Montage of our solar system

The crew of the space shuttle Discovery was unable to deploy the Wake Shield Facility into free-flying orbit this week, but an experiment on the facility sponsored by the U.S. Ballistic Missile Defense Organization and NASA's Jet Propulsion Laboratory was successfully completed, it was announced.

The primary experiment of the Wake Shield Facility (WSF) was to grow a thin film of compounds such as gallium arsenide in low Earth orbit through a process called molecular beam epitaxy. The large, disk-shaped WFS was expected to generate what scientists called an "ultra-vacuum" in its wake to create conditions for the film growth process.

The BMDO- and JPL-sponsored experiment, called Materials Laboratory-1 (MatLab-1), was on the leading, or ram, surface of the WSF facing the direction the shuttle was orbiting.

MatLab-1, developed and integrated by Case Western Reserve University in Cleveland, Ohio, was to evaluate effects caused by atomic oxygen bombardment in low-Earth orbit. It was the third in a series of small, fast, low-cost flight experiments funded by the BMDO Materials and Structure Program Office. It was implemented by the BMDO Space Environment and Effects program managed by Dr. Ranty Liang at JPL.

An attitude control system problem prevented the WSF being deployed into an orbit 75 kilometers (40 nautical miles) behind the shuttle. WSF, however, remained attached to the shuttle's remote manipulator arm, allowing the MatLab-1 experiment to receive the exposure to space and the experiment to be completed.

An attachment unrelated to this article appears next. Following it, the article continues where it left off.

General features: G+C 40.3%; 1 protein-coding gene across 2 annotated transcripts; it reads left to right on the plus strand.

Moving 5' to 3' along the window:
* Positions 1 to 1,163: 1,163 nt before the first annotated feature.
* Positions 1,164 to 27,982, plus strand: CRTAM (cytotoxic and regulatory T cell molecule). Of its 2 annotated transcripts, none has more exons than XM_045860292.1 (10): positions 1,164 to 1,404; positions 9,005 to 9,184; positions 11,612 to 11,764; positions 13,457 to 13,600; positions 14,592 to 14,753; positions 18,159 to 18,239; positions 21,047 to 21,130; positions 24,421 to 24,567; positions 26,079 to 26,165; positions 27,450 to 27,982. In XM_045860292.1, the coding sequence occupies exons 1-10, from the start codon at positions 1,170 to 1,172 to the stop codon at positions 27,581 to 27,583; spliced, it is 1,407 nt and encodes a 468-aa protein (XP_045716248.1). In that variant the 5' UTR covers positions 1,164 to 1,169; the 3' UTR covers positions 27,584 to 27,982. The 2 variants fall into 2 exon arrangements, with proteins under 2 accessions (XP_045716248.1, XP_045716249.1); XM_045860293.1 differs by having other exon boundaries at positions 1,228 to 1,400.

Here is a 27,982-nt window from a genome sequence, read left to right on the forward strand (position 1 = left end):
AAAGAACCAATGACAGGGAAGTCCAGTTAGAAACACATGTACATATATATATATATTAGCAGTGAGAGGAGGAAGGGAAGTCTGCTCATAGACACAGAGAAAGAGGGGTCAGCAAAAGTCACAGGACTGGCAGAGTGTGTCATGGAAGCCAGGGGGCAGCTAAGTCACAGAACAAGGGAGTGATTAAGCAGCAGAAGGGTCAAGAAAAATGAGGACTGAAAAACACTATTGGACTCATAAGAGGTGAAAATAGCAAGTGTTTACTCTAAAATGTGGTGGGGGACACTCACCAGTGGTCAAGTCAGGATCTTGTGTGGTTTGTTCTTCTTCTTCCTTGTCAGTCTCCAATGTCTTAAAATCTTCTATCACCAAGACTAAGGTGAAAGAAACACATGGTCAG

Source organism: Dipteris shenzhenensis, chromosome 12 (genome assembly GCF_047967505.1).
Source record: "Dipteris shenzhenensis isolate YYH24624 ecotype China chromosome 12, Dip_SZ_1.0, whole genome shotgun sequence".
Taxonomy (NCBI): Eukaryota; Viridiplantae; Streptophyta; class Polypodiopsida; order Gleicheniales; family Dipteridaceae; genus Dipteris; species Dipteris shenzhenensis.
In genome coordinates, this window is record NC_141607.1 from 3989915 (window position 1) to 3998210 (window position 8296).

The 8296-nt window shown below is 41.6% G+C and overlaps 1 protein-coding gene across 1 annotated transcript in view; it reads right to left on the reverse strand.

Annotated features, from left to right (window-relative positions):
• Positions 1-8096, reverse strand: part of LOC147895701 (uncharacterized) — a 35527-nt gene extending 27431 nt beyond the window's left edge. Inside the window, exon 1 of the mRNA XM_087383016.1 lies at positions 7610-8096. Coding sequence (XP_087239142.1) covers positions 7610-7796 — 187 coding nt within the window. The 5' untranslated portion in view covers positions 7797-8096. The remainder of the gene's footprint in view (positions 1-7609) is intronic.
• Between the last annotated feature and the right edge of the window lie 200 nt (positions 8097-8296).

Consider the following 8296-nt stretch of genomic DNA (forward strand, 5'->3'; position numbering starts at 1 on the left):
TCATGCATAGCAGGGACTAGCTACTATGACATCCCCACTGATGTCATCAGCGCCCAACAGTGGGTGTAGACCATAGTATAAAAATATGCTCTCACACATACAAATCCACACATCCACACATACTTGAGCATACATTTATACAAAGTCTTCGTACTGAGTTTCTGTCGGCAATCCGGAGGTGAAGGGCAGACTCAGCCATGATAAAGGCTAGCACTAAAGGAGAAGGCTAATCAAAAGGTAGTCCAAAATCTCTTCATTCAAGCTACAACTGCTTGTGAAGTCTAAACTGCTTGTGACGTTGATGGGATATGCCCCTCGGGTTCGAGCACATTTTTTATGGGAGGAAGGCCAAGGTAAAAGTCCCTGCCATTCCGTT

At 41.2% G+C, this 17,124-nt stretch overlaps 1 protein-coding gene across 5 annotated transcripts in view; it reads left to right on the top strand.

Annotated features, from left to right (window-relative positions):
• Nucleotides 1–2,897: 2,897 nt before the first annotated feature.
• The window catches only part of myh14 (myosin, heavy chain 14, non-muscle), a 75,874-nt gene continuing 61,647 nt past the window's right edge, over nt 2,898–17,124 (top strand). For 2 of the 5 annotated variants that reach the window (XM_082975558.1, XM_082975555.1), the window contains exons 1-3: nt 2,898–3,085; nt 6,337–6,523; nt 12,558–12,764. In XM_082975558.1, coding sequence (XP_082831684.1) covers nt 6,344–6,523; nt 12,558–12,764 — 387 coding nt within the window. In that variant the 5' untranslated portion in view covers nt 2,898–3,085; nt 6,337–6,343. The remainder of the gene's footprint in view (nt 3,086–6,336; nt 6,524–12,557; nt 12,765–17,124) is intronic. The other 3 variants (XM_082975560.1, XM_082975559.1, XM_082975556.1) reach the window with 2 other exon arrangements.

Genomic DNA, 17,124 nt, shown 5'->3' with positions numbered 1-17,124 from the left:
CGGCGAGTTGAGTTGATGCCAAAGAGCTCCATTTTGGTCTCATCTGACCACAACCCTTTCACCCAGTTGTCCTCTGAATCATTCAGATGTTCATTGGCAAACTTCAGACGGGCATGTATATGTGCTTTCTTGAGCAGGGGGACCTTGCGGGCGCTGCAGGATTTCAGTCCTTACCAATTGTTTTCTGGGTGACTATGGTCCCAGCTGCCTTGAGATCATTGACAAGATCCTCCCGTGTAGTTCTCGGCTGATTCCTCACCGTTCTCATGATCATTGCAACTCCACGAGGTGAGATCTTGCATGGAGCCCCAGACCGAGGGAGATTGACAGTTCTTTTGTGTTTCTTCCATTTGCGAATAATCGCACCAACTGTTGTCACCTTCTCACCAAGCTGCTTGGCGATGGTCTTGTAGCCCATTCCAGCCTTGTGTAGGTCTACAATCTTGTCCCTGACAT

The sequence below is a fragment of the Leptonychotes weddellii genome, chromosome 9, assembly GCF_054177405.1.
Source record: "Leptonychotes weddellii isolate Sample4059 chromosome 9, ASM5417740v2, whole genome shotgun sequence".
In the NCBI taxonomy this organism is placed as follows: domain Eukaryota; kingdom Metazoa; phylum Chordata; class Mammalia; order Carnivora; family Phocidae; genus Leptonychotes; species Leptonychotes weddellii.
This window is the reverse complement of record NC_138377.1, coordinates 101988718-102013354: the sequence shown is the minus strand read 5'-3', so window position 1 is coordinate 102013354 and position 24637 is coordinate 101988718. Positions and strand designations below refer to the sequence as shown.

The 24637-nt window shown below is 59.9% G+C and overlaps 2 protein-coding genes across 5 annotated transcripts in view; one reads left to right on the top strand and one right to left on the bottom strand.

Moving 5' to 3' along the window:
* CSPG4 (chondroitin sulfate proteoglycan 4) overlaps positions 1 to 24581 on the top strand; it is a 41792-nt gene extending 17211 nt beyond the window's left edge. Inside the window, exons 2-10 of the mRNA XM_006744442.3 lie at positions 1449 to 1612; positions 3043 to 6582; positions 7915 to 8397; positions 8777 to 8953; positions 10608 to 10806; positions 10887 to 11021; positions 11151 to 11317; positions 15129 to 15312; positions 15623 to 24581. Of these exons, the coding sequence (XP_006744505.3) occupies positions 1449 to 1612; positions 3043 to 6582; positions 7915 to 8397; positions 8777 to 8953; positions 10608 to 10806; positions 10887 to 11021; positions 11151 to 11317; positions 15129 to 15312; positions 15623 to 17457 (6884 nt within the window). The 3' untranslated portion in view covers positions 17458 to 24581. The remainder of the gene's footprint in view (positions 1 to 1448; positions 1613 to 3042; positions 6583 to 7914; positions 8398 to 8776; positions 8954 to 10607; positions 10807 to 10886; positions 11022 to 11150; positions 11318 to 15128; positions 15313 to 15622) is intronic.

Most of the 29 materials onboard MatLab-1 were candidates provided by BMDO contractors. Among them were atomic oxygen protective coatings and advanced composites. Several active atomic oxygen sensors, called actinometers, were calibrated and qualified for subsequent BMDO flight experiments on the Space Test Experiments Platform (STEP-3) mission to be launched later this year, said James Kenny of JPL, deputy program manager.

He said that approximately 60 hours of data, some received in real time, were gathered and will be analyzed over the next few weeks by the principal investigator, Dr. David Brinza of JPL. The results will help determine which materials to use in the space environment -- for instance, rockets, satellites, and the Space Station -- based on weight and durability.

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